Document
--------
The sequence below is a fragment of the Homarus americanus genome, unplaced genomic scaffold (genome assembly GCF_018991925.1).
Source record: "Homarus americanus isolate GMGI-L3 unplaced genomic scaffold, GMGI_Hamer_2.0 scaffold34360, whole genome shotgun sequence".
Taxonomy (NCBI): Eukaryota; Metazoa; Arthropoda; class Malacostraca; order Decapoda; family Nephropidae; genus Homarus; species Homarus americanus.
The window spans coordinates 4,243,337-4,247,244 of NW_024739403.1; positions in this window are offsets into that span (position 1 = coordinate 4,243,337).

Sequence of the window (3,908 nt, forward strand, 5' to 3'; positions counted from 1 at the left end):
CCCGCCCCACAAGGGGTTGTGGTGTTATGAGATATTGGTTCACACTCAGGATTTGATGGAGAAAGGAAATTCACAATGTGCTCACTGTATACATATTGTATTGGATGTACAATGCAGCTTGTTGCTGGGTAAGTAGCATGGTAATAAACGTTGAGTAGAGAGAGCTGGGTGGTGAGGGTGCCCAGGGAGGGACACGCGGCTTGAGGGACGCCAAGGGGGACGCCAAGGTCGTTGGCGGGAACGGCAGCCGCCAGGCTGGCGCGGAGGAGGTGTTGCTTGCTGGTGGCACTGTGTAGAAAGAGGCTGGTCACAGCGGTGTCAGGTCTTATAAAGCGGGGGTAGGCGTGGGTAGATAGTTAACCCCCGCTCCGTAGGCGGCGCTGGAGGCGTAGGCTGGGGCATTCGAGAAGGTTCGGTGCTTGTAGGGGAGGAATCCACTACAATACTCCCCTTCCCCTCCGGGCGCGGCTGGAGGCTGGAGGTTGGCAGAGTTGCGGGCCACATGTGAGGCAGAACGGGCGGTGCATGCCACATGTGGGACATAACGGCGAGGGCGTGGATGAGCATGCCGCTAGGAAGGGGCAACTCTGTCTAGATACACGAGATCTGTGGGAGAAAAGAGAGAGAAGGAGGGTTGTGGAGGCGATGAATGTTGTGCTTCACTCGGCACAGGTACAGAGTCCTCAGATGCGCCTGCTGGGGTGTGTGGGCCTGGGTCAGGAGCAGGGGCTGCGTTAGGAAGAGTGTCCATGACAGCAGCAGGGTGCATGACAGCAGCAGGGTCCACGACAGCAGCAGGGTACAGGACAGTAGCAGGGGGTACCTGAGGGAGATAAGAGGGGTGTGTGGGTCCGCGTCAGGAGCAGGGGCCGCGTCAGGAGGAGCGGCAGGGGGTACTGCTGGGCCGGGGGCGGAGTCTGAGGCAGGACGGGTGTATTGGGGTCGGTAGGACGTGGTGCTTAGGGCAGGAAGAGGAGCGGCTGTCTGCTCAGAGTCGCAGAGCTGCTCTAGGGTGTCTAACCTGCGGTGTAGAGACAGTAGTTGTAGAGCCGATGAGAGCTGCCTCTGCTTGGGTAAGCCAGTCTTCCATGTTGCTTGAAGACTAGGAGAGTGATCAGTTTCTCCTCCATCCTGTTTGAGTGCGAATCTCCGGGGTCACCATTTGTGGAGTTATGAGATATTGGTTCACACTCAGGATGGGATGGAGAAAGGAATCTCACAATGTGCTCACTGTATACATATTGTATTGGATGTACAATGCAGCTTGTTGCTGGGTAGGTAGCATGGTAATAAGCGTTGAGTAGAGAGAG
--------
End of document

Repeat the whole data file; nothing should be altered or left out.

The sequence below is a fragment of the Homarus americanus genome, unplaced genomic scaffold (genome assembly GCF_018991925.1).
Source record: "Homarus americanus isolate GMGI-L3 unplaced genomic scaffold, GMGI_Hamer_2.0 scaffold34360, whole genome shotgun sequence".
Taxonomy (NCBI): Eukaryota; Metazoa; Arthropoda; class Malacostraca; order Decapoda; family Nephropidae; genus Homarus; species Homarus americanus.
The window spans coordinates 4,243,337-4,247,244 of NW_024739403.1; positions in this window are offsets into that span (position 1 = coordinate 4,243,337).

Sequence of the window (3,908 nt, forward strand, 5' to 3'; positions counted from 1 at the left end):
CCCGCCCCACAAGGGGTTGTGGTGTTATGAGATATTGGTTCACACTCAGGATTTGATGGAGAAAGGAAATTCACAATGTGCTCACTGTATACATATTGTATTGGATGTACAATGCAGCTTGTTGCTGGGTAAGTAGCATGGTAATAAACGTTGAGTAGAGAGAGCTGGGTGGTGAGGGTGCCCAGGGAGGGACACGCGGCTTGAGGGACGCCAAGGGGGACGCCAAGGTCGTTGGCGGGAACGGCAGCCGCCAGGCTGGCGCGGAGGAGGTGTTGCTTGCTGGTGGCACTGTGTAGAAAGAGGCTGGTCACAGCGGTGTCAGGTCTTATAAAGCGGGGGTAGGCGTGGGTAGATAGTTAACCCCCGCTCCGTAGGCGGCGCTGGAGGCGTAGGCTGGGGCATTCGAGAAGGTTCGGTGCTTGTAGGGGAGGAATCCACTACAATACTCCCCTTCCCCTCCGGGCGCGGCTGGAGGCTGGAGGTTGGCAGAGTTGCGGGCCACATGTGAGGCAGAACGGGCGGTGCATGCCACATGTGGGACATAACGGCGAGGGCGTGGATGAGCATGCCGCTAGGAAGGGGCAACTCTGTCTAGATACACGAGATCTGTGGGAGAAAAGAGAGAGAAGGAGGGTTGTGGAGGCGATGAATGTTGTGCTTCACTCGGCACAGGTACAGAGTCCTCAGATGCGCCTGCTGGGGTGTGTGGGCCTGGGTCAGGAGCAGGGGCTGCGTTAGGAAGAGTGTCCATGACAGCAGCAGGGTGCATGACAGCAGCAGGGTCCACGACAGCAGCAGGGTACAGGACAGTAGCAGGGGGTACCTGAGGGAGATAAGAGGGGTGTGTGGGTCCGCGTCAGGAGCAGGGGCCGCGTCAGGAGGAGCGGCAGGGGGTACTGCTGGGCCGGGGGCGGAGTCTGAGGCAGGACGGGTGTATTGGGGTCGGTAGGACGTGGTGCTTAGGGCAGGAAGAGGAGCGGCTGTCTGCTCAGAGTCGCAGAGCTGCTCTAGGGTGTCTAACCTGCGGTGTAGAGACAGTAGTTGTAGAGCCGATGAGAGCTGCCTCTGCTTGGGTAAGCCAGTCTTCCATGTTGCTTGAAGACTAGGAGAGTGATCAGTTTCTCCTCCATCCTGTTTGAGTGCGAATCTCCGGGGTCACCATTTGTGGAGTTATGAGATATTGGTTCACACTCAGGATGGGATGGAGAAAGGAATCTCACAATGTGCTCACTGTATACATATTGTATTGGATGTACAATGCAGCTTGTTGCTGGGTAGGTAGCATGGTAATAAGCGTTGAGTAGAGAGAG